As use of smart cards within the federal government has become standardized, there may be a tendency for federal IT professionals to perceive them as the ultimate security blanket. The non-profit Smart Card Alliance asserts that smart cards are “the most appropriate technology for identity applications that meet critical security requirements.”
But are smart cards the end-all, be-all answer to network security? If you answered yes, think again.
In the third annual SolarWinds Federal Cybersecurity Survey, 38 percent of respondents indicated that the increasing use of smart cards is the primary reason why federal agencies have become less vulnerable to cyberattacks than a year ago. This 2016 survey also revealed that nearly three-fourths of federal IT professionals employ the use of smart cards as a means of network protection. And more than half of those federal IT professionals surveyed noted that smart cards are the most valuable product when it comes to network security.
Smart cards can be used not only to access areas of a facility, but operating systems as well. For example, the Windows operating system, which is still the predominant OS being used by the federal government, uses a specific authentication sequence to determine when a user has logged onto a computer using a smart card.
Indeed, thanks to their versatility, prevalence and overall effectiveness there’s no denying that smart cards play a crucial role in providing a defensive layer to protect networks from breaches. Case in point, the attack upon the Office of Personnel Management that exposed more than 21 million personnel records. The use of smart cards could have perhaps provided sufficient security to deter such an attack.
But there’s increasing evidence that the federal government may be moving on from identity cards sooner than you may think. Department of Defense (DoD) Chief Information Officer Terry Halvorsen has said that he plans to phase out secure identity cards over the next two years in favor of more agile, multi-factor authentication.
Halvorsen’s position indicates that one cannot be too reliant upon any one tool or technology as an adequate defense. Liken it to the need for a joint defense network comprised of Army, Navy, Air Force and Marines. Just as no single unit in and of itself can protect our nation, network security requires multiple lines of defense.
Smart cards may be an effective first line of that defense, but they should be complemented by other security measures that create a deep and strong security posture. First, federal IT professionals should incorporate Security Information and Event Management (SIEM) into the mix. Through SIEM, managers can obtain instantaneous log-based alerts regarding suspicious network activity, while SIEM tools themselves can provide automated responses that can mitigate potential threats. It’s a sure-fire line of defense that must not be overlooked.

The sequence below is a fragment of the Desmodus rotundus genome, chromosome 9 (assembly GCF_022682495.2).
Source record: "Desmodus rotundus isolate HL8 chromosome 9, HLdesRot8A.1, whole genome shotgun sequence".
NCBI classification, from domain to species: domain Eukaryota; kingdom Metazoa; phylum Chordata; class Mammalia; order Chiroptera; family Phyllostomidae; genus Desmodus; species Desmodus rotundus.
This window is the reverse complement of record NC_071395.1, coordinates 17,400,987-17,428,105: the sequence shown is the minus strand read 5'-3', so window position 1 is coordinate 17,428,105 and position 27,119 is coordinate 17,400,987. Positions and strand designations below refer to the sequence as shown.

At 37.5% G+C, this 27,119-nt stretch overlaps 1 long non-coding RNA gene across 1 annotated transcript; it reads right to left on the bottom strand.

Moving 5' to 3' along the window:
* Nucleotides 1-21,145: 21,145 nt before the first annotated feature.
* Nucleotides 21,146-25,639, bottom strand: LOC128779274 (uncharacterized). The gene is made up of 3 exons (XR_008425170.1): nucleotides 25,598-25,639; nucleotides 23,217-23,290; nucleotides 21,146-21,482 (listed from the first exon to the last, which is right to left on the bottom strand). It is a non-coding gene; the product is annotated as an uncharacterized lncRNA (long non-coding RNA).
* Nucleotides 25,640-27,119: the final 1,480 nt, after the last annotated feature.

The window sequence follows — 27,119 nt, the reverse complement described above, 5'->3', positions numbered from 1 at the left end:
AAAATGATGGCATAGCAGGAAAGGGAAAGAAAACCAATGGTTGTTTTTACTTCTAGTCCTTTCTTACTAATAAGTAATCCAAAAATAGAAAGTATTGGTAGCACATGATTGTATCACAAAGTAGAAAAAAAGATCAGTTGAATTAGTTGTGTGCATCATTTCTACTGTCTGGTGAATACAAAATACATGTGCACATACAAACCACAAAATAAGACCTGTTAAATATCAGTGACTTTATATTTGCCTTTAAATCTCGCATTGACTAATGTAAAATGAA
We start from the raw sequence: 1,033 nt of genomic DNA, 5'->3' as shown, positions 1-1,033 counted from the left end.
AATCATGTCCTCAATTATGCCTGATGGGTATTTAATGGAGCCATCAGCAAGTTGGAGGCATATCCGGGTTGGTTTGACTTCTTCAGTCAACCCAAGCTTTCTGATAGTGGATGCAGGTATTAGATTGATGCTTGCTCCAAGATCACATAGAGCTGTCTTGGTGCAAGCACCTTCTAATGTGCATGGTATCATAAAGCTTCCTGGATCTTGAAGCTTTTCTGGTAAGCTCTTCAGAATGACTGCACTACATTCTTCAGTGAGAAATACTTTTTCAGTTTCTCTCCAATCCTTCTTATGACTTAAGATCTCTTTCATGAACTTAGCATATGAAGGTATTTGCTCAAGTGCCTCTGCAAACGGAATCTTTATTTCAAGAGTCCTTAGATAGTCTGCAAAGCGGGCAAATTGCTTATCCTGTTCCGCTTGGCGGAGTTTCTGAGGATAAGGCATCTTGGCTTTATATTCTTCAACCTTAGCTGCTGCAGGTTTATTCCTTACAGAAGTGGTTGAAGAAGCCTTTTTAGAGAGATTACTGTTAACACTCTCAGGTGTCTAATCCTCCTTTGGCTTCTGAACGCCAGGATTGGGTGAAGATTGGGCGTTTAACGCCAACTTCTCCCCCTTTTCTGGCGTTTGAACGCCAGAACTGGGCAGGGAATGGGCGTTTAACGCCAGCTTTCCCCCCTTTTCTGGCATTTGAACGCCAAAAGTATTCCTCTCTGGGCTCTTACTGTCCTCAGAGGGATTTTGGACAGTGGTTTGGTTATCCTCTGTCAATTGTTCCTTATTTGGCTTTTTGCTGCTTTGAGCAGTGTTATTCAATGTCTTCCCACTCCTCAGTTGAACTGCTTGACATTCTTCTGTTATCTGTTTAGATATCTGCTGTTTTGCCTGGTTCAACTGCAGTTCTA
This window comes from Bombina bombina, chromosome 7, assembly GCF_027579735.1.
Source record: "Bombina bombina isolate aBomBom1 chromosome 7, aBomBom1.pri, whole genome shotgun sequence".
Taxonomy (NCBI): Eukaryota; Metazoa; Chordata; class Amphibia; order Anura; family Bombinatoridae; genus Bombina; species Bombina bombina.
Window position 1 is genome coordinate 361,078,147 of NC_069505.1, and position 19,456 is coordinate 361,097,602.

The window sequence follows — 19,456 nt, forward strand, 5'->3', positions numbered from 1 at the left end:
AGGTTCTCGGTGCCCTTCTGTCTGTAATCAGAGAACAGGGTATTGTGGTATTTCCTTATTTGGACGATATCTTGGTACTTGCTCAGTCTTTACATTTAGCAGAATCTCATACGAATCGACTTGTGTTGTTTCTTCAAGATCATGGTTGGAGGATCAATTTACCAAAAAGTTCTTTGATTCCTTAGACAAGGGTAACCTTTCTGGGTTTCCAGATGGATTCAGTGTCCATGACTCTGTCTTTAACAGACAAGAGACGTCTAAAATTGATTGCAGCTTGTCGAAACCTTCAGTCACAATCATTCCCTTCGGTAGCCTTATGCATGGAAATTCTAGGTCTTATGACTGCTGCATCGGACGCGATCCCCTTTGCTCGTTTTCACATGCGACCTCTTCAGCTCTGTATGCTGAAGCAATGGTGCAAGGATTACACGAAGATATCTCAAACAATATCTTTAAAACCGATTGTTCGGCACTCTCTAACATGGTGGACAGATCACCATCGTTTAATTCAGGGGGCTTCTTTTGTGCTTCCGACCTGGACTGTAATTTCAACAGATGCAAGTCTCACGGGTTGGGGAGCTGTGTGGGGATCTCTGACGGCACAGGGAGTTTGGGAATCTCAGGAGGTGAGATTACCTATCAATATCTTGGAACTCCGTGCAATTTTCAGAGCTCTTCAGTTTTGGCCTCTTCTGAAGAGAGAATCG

Federal IT professionals may also want to consider implementing network configuration management software. These tools can help improve network security and compliance by automatically detecting and preventing out-of-process changes that can disrupt network operations. Users will be able to more easily monitor and audit the myriad of devices hitting their networks, and configurations can be assessed for compliance and known vulnerabilities can be easily addressed. It’s another layer of protection that goes beyond simple smart cards.
At the end of the day, no single tool or technology has the capability to provide the impenetrable defense that our IT networks need to prevent a breach or attack. And technology over time is continually changing. It is the duty of every federal IT professional to stay up on the latest tools and technologies out there that can make our networks safer.
Be sure to look at the entire puzzle when it comes to your network’s security. Know your options and employ multiple tools and technologies so that you have a well-fortified network that goes beyond identification tools that may soon be outdated anyway. That’s the really smart thing to do.